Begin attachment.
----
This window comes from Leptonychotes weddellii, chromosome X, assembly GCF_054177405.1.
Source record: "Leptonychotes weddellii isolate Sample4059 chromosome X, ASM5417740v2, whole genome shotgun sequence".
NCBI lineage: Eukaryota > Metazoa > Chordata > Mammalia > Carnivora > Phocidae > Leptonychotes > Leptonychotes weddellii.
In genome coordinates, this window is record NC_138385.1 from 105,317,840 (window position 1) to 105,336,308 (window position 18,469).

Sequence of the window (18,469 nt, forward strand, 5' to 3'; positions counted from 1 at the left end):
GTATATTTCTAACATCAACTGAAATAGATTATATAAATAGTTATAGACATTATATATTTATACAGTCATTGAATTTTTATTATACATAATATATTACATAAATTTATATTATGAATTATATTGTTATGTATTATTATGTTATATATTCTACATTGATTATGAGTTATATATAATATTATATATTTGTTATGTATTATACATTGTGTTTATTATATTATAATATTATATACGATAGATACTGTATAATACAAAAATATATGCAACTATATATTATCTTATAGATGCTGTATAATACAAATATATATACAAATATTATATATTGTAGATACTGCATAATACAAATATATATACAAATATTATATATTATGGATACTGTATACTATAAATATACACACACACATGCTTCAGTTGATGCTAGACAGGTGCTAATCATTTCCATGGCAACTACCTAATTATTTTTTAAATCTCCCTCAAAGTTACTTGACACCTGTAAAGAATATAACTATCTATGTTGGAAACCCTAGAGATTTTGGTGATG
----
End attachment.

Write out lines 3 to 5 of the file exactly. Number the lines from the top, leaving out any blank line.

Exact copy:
NCBI lineage: Eukaryota > Metazoa > Chordata > Mammalia > Carnivora > Phocidae > Leptonychotes > Leptonychotes weddellii.
In genome coordinates, this window is record NC_138385.1 from 105,317,840 (window position 1) to 105,336,308 (window position 18,469).

Sequence of the window (18,469 nt, forward strand, 5' to 3'; positions counted from 1 at the left end):